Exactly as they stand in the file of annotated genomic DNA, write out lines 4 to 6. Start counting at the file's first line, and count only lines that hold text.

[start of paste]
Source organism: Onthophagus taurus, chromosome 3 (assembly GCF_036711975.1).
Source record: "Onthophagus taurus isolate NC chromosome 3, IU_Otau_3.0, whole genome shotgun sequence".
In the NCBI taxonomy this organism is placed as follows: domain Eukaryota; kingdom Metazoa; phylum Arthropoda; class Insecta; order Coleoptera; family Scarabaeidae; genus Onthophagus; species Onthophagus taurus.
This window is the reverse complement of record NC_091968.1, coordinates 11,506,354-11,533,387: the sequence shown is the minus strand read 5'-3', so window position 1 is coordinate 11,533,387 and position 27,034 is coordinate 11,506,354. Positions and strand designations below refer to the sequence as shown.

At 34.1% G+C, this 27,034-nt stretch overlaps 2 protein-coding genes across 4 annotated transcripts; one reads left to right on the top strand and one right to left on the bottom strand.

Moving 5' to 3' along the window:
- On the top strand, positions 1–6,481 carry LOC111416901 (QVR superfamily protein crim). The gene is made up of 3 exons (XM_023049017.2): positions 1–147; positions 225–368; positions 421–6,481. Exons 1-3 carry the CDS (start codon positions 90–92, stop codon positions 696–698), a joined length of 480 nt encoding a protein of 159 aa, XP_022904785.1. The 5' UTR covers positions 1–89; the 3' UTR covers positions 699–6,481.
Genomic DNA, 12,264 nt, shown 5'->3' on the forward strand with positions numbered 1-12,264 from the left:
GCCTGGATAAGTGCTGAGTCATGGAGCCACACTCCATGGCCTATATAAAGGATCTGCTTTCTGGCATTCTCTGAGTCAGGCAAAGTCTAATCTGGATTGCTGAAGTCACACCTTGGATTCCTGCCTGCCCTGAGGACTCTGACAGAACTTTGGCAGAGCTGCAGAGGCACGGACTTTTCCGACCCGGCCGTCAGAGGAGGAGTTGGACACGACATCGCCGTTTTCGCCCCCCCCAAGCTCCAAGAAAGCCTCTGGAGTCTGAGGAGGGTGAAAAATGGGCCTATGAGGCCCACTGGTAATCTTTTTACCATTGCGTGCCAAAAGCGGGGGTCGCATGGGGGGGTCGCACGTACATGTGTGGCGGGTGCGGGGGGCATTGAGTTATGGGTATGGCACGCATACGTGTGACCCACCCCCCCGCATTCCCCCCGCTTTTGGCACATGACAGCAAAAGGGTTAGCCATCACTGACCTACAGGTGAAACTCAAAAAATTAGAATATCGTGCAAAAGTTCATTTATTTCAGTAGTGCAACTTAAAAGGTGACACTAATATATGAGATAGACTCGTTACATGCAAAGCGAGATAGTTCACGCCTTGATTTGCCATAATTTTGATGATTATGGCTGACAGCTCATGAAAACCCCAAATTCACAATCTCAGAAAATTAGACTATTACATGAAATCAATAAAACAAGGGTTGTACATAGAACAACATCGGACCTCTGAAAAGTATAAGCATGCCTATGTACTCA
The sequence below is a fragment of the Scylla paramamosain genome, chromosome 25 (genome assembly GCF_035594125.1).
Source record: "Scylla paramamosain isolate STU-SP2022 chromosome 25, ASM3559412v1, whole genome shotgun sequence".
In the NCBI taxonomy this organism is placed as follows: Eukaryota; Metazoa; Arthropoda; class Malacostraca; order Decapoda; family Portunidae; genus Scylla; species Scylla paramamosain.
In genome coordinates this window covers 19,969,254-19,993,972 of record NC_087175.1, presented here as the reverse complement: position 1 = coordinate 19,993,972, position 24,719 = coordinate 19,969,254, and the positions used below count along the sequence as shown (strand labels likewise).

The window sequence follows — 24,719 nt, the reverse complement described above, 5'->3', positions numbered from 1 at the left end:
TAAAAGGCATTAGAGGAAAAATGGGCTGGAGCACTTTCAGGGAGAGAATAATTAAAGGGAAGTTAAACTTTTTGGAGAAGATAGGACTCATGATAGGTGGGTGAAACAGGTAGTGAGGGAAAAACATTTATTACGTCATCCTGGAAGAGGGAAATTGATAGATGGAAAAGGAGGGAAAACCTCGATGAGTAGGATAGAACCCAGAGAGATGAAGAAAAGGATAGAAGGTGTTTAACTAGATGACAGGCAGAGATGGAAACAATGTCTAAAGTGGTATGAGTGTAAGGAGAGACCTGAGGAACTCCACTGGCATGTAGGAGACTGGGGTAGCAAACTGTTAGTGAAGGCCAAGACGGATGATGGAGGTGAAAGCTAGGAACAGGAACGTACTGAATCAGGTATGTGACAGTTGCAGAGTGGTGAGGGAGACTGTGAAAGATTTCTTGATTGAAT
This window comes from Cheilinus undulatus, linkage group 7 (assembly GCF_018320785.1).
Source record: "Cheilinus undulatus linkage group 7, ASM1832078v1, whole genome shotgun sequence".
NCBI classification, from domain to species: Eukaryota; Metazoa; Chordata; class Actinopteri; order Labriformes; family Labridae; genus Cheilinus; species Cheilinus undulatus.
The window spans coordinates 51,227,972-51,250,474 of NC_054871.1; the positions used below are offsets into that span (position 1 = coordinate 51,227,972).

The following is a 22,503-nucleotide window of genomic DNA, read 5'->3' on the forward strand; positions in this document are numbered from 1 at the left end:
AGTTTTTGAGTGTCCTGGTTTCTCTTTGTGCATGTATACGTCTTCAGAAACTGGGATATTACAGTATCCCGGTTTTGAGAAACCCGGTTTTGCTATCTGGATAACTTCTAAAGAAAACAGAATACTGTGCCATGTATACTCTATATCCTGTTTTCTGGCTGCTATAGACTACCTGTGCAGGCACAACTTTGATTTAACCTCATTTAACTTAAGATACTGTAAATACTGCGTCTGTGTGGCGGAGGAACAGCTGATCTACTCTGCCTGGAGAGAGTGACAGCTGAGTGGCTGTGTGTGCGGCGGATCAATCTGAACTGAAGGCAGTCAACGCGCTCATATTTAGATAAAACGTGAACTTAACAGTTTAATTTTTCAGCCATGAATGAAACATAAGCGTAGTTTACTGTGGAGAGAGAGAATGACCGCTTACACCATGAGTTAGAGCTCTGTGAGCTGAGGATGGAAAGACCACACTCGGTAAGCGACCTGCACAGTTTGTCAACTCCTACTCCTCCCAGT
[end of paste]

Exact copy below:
This window is the reverse complement of record NC_091968.1, coordinates 11,506,354-11,533,387: the sequence shown is the minus strand read 5'-3', so window position 1 is coordinate 11,533,387 and position 27,034 is coordinate 11,506,354. Positions and strand designations below refer to the sequence as shown.

At 34.1% G+C, this 27,034-nt stretch overlaps 2 protein-coding genes across 4 annotated transcripts; one reads left to right on the top strand and one right to left on the bottom strand.

Moving 5' to 3' along the window: